President Rouhani’s election in June, 2013, just like the election in June 1997 of President Mohammad Khatami, was influenced by the impact of Western sanctions on Iran. Ayatollah Ali Khamenei approved a candidate that could “soften” the West to end the sanctions against Iran. Rouhani, like Khatami, was hailed as a “moderate,” who smiled pleasantly to Western cameras. Khatami’s gimmick was the “dialogue of civilizations,” which greatly impressed the Clinton administration. The Clinton administration, much like the Obama administration's eagerness to deal with Rouhani, sought dialogue with Khatami’s Iran. Some sanctions were lifted, and Secretary of State Madeleine Albright extended an official apology to Iran for the 1953 CIA-engineered coup that deposed Iranian Prime Minister Mohammad Mosaddeq.
While Western policymakers were gushing over Khatami, brutal assaults on dissidents and opposition leaders took place in Iran. A dozen writers and political leaders were murdered between 1997 and 1999, but that did not end the love affair between the Clinton administration and the “moderate” president Khatami. In 2002, during Khatami’s presidency, dissidents belonging to the national Council of Resistance in Iran (NCRI) exposed Iran’s secret uranium enrichment facilities in Natanz and the heavy water facility in Arak.
In a Jerusalem Post article titled Rouhani Is No Moderate When It Comes to Human Rights (5/19/2014), Irwin Cutler, former Canadian Justice Minister and Attorney General wrote: “A number of human rights abuses in Iran have continued unabated – or even intensified under Rouhani’s 'moderate' presidency.” Cutler recalled that when the U.S. negotiated an arms control agreement with the Soviet Union in 1975, it did not turn a blind eye on the USSR’s human right abuses. He stated, “The systematic and widespread violations of human rights in Iran are being overshadowed – if not sanitized – by the (P5+1) preemptive international focus on the nuclear issue.”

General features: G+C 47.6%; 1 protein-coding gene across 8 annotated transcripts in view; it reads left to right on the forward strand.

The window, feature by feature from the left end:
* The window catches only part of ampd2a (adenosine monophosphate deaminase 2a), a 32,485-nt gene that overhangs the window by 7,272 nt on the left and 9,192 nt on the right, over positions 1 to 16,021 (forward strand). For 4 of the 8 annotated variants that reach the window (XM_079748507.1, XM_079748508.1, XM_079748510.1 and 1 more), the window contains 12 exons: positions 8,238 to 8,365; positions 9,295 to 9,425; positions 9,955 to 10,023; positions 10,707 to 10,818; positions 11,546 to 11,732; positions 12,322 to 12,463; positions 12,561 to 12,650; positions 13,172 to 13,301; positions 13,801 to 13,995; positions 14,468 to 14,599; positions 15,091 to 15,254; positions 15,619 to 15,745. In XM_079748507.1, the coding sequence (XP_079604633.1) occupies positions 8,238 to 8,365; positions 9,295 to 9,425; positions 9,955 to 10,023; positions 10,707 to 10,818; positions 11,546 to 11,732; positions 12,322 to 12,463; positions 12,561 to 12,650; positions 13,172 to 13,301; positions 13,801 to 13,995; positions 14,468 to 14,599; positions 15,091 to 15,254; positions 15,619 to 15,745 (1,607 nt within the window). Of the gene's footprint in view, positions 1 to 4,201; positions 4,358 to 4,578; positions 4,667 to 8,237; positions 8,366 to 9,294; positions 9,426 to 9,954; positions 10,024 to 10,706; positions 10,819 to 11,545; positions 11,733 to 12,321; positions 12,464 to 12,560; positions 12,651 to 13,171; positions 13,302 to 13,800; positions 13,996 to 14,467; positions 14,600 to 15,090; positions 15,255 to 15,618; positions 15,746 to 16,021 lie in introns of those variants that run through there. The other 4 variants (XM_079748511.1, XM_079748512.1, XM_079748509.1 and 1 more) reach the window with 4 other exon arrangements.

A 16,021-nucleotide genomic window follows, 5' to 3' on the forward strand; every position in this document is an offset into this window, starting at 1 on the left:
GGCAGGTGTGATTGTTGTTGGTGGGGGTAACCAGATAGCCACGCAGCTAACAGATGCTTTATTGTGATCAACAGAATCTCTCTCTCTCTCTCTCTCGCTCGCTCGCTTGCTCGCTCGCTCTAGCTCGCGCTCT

Addressing the UN General Assembly on October 1, 2013, Prime Minister Benjamin Netanyahu declared: “Presidents of Iran have come and gone. Some presidents were considered moderates, others, hard-liners. But they have all served that same unforgiving creed, that same unforgiving regime, that creed that is espoused and enforced by the real power in Iran, the dictator known as the supreme leader, first Ayatollah Khomeini, and now Ayatollah Khamenei.”
Netanyahu went on to say, “Rouhani was, moreover, Iran’s chief nuclear negotiator between 2003 and 2005. As such, he masterminded the strategy that enabled Iran to advance its nuclear program behind the smokescreen of diplomatic engagement and very soothing rhetoric.” Netanyahu pointed out that what made Rouhani acceptable by Ayatollah Khamenei over 700 other candidates was his role as head of Iran’s Supreme National Security Council (1989-2003). During that time the regime gunned down opposition leaders in a Berlin restaurant, murdered 85 in the Jewish Community Center in Buenos Aires, and killed 19 American soldiers by blowing up the Khobar Towers in Saudi Arabia. During his recent election campaign, Rouhani reminded the “hard-liners” in Iran’s ruling class that as the national Security advisor, he increased Iran’s centrifuges from 300 to 1,500.
The Obama administration must not be guided by such false notions as “moderates” and “hard-liners.” Whether it is the “hard-liner" Ahmadinejad, or the “moderate” Rouhani, both are poised to advance Iran’s policy goals. These include “death to America” not only as chants in regime-organized rallies, but as policies that seek to destroy America’s interests and influence in the Middle East, while pursuing hegemony in the region. The nuclear deal is a “victory for Iran” as President Rouhani put it. For the future American generations, however, the nuclear deal with the “moderate” Rouhani is likely to turn into a nightmare.